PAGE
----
Tornado Forecasting Checklist

Tornado Forecasting Checklist:

  1. Analyze the synoptic-scale environment:
  • Identify the location and strength of the jet stream:
    • Strong upper-level jet stream (>75 knots) with divergence aloft
    • Jet streak positioning favorable for upper-level support
  • Determine the position and intensity of upper-level troughs and ridges:
    • Negatively tilted trough or closed low approaching the region
    • Difluence in the upper-level wind field
  • Assess the presence and strength of low-level and upper-level wind shear:
    • 0-6 km bulk shear >40 knots
    • 0-1 km storm-relative helicity (SRH) >150 m²/s²
    • 0-3 km SRH >250 m²/s²
  • Evaluate the potential for moisture advection and instability:
    • Moisture pooling with dew points >60°F (15°C)
    • Steep mid-level lapse rates (>6.5°C/km in the 700-500 mb layer)
  1. Assess thermodynamic instability:
  • Analyze soundings for the presence of a “loaded gun” profile:
    • Steep lapse rates in the lowest 3 km of the atmosphere
    • High moisture content in the lower levels (dew points >60°F or 15°C)
    • Strong vertical wind shear (0-6 km bulk shear >40 knots)
  • Calculate convective available potential energy (CAPE) and convective inhibition (CIN):
    • Surface-based CAPE (SBCAPE) >1500 J/kg
    • Mixed-layer CAPE (MLCAPE) >1000 J/kg
    • CIN <50 J/kg
  • Determine the lifted condensation level (LCL) and the level of free convection (LFC):
    • LCL heights <1500 meters AGL
    • LFC heights <2500 meters AGL
  • Evaluate the potential for convective initiation:
    • Presence of a lifting mechanism (frontal boundary, dryline, outflow boundary, etc.)
    • Daytime heating and destabilization of the boundary layer
  1. Identify mesoscale features:
  • Locate frontal boundaries, drylines, and outflow boundaries:
    • Strong moisture gradients and wind shifts along boundaries
    • Confluence and convergence along boundaries
  • Assess the strength and orientation of low-level convergence and upper-level divergence:
    • Surface convergence >10⁻⁴ s⁻¹
    • Upper-level divergence >10⁻⁵ s⁻¹
  • Determine the presence and strength of low-level jets and their role in moisture transport and wind shear:
    • Low-level jet (LLJ) with winds >30 knots at 850 mb
    • LLJ oriented perpendicular to the frontal boundary or dryline
  • Evaluate the potential for mesoscale convective systems (MCSs) and supercell thunderstorms:
    • Presence of a “tail-end Charlie” or “pendant” echo on radar
    • Discrete supercell thunderstorms with strong rotation and hook echoes
  1. Consider composite parameters:
  • Significant Tornado Parameter (STP) >1
  • Supercell Composite Parameter (SCP) >4
  • Energy Helicity Index (EHI) >2
  • Vorticity Generation Parameter (VGP) >0.2

When analyzing soundings for the presence of a “loaded gun” profile, look for the following characteristics:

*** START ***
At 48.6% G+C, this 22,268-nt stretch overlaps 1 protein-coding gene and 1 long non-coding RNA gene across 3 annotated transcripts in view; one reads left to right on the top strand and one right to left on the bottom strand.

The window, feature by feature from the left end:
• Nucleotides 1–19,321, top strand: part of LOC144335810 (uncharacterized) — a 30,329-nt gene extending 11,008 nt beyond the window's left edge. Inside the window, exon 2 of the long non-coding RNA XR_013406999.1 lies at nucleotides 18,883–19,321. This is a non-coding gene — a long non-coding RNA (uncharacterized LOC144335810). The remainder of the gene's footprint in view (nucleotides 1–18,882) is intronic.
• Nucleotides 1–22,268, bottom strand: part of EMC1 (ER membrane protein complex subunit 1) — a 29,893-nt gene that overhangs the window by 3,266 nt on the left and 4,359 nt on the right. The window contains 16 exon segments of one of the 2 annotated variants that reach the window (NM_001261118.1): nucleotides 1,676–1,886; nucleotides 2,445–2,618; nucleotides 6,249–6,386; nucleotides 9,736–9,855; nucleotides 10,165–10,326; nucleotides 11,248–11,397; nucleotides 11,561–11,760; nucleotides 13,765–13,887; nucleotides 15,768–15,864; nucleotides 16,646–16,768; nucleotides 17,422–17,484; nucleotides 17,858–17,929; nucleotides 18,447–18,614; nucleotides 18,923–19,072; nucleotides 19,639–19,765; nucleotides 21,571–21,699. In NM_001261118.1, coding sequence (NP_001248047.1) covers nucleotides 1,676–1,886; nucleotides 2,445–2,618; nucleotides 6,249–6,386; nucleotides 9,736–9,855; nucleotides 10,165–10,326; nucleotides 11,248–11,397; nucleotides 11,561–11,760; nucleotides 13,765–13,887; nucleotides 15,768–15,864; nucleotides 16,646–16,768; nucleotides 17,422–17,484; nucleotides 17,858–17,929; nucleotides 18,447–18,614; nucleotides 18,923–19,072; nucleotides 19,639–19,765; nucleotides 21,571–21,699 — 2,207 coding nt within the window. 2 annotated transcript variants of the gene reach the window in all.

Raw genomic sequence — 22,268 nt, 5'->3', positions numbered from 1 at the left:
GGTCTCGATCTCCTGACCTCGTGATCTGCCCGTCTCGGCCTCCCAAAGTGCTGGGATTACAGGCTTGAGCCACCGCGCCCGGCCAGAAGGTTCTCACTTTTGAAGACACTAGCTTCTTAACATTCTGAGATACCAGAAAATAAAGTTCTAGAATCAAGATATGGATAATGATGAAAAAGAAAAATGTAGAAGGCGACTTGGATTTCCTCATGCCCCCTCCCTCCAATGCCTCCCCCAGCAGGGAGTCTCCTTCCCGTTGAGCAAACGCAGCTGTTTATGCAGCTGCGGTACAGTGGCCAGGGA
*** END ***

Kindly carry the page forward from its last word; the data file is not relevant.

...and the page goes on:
1. Steep lapse rates in the lowest 3 km of the atmosphere:
  • Lapse rates should be close to or exceed dry adiabatic (9.8°C/km)
  • Steep lapse rates indicate a highly unstable lower atmosphere
  • This instability allows for rapid vertical acceleration of air parcels, which is crucial for the development of strong updrafts in thunderstorms
  1. High moisture content in the lower levels:
  • Look for dew points greater than 60°F (15°C) in the lowest 1-2 km of the atmosphere
  • High dew points indicate an abundance of moisture, which fuels thunderstorm development and can lead to greater instability
  • Moist air in the lower levels also contributes to lower cloud bases and a greater potential for tornadoes to reach the ground
  1. Strong vertical wind shear:
  • 0-6 km bulk shear should exceed 40 knots
  • Strong vertical wind shear is essential for the development of rotating updrafts (mesocyclones) in supercell thunderstorms
  • The change in wind speed and direction with height helps to create a horizontally rotating column of air, which can be tilted vertically by the updraft, leading to the formation of a mesocyclone
  1. Capping inversion:
  • Look for the presence of a capping inversion, typically characterized by a layer of warm, dry air aloft
  • The capping inversion acts as a “lid” on the atmosphere, preventing the premature release of instability
  • This allows for the buildup of energy (CAPE) and moisture in the lower levels, which can be explosively released when the cap is broken, leading to rapid thunderstorm development
  1. Dry air intrusion in the mid-levels:
  • Look for evidence of dry air in the mid-levels of the atmosphere (typically around 700-500 mb)
  • Dry air in the mid-levels can enhance the potential for strong downdrafts and the development of rear-flank downdrafts (RFDs) in supercell thunderstorms
  • RFDs play a crucial role in the formation and intensification of tornadoes by providing additional rotation and convergence near the surface